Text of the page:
Consider this example: Person A contributes $1,500 annually to an HSA but uses $500 for medical expenses, creating a net contribution of $1,000 every year. Person B also contributes $1,500 annually but uses money from a checking account to pay the $500 in annual medical expenses. After 20 years, if we assume a 6% rate of return, Person A would have about $36,800 in an HSA while Person B would have about $55,200. While this is a hypothetical example, it illustrates the power of leaving your money to grow as long as possible.
Be Better Prepared to Pay for Expenses
Perhaps more important than the ability to save more is the fact that keeping the money within your HSA will better prepare you for the road ahead. Health care costs are something that many people routinely underestimate. The Employee Benefits Research Institute has found that retirees’ health care expenses are typically much higher than what they expected, and estimates for health care spending in retirement can approach $200,000—and those numbers don’t even include the costs associated with long-term care. These figures highlight the importance of saving for post-retirement medical expenses, and by not tapping into your HSA during your working years, you’re able to save that money for the times when health care costs are likely to be a far more significant portion of your budget.
Even if you’re fortunate enough to have abnormally low medical bills in retirement, the money in your HSA can be used for other living expenses. Once you turn 65, the 10% penalty for non-qualified medical expenses goes away. So, say your furnace goes out or you need to replace your roof, you can dig into your HSA to cover those costs. Although, you will still have to pay regular income taxes on those distributions that aren’t used for medical expenses. In essence, your HSA can function as a Traditional IRA with an upside during retirement.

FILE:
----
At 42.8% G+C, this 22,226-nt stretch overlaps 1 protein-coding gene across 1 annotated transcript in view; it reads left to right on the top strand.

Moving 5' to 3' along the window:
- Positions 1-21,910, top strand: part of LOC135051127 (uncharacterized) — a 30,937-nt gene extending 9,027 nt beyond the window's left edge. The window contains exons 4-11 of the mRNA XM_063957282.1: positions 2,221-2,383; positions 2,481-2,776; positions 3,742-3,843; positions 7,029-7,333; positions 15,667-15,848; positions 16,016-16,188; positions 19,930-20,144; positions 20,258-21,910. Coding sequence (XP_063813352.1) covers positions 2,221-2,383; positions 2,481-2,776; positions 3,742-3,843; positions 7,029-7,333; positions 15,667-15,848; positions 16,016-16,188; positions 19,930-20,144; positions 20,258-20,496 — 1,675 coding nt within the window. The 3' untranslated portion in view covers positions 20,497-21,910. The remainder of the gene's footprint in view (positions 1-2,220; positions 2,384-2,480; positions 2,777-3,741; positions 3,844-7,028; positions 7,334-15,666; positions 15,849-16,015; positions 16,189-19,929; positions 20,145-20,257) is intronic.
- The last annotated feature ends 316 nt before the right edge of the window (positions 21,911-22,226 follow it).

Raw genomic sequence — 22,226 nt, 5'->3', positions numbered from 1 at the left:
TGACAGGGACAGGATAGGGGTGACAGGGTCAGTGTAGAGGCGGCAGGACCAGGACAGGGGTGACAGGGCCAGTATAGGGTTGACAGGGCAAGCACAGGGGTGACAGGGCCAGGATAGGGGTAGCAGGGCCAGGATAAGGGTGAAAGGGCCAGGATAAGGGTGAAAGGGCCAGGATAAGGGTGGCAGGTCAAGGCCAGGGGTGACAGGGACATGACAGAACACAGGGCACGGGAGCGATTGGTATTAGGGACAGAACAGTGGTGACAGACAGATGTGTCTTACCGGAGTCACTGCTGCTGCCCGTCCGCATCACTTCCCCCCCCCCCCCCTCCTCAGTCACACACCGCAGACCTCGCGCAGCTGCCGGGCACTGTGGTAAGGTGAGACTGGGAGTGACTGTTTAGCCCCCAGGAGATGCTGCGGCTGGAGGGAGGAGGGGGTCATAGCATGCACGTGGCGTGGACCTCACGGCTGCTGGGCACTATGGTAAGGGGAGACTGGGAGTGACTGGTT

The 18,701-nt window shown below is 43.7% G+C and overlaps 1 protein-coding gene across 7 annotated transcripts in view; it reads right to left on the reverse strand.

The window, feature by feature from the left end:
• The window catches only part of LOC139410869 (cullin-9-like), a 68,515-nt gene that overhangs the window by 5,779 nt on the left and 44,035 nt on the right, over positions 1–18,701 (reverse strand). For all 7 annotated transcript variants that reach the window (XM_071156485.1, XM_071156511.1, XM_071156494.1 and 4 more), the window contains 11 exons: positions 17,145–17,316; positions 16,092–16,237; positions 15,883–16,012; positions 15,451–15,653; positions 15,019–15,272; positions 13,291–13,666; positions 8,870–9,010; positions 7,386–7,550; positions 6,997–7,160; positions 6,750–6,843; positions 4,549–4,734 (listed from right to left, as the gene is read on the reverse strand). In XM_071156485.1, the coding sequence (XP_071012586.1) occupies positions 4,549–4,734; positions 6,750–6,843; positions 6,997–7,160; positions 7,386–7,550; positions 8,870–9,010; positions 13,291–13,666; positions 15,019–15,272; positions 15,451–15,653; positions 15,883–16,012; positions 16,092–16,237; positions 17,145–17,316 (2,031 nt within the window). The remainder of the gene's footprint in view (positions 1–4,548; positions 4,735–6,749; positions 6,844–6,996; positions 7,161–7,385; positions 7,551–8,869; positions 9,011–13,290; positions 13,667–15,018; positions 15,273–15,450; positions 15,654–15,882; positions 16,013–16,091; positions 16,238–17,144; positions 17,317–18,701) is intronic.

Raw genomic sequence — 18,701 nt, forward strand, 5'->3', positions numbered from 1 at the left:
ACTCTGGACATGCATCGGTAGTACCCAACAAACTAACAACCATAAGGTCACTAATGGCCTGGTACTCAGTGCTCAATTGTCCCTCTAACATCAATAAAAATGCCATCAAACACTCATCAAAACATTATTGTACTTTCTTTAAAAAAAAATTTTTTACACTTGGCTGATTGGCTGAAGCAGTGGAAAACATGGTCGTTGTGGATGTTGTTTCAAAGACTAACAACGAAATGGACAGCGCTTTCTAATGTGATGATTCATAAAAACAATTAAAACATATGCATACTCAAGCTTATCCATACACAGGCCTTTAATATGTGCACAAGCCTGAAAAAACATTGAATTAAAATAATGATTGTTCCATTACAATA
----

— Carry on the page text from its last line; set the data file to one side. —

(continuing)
How We Can Help
It’s important to evaluate your financial situation and make sure you can actually afford to wait until retirement to use the funds in your HSA. If you have medical expenses and don’t have disposable income readily available, then it is absolutely a good idea to use your HSA to pay for those expenses. Saving money in an HSA while ignoring your health or racking up debt will likely just add to your expenses later on.
However, if you have the flexibility to avoid touching your HSA until retirement, you may find yourself reaping the financial benefits later on. Consulting a financial advisor can help you figure out where you’re at in your retirement savings plan and help you determine how much a fully funded HSA can help.
The opinions voiced in this material are for general information only and are not intended to provide specific advice or recommendations for any individual.
This information is not intended to be a substitute for specific individualized tax advice. We suggest that you discuss your specific tax issues with a qualified tax advisor.
MBA, Series 7 Securities Registration,¹ Series 66 Advisory Registration,² Insurance License Anita has nearly 30 years of experience as a financial advisor, focusing on overall wealth management, as well as retirement and estate planning. She enjoys helping clients define their financial goals and creating plans that work towards achieving them. Prior to joining the finance industry, Anita worked in the medical field which helped her develop an ability to truly connect with the individuals...Read More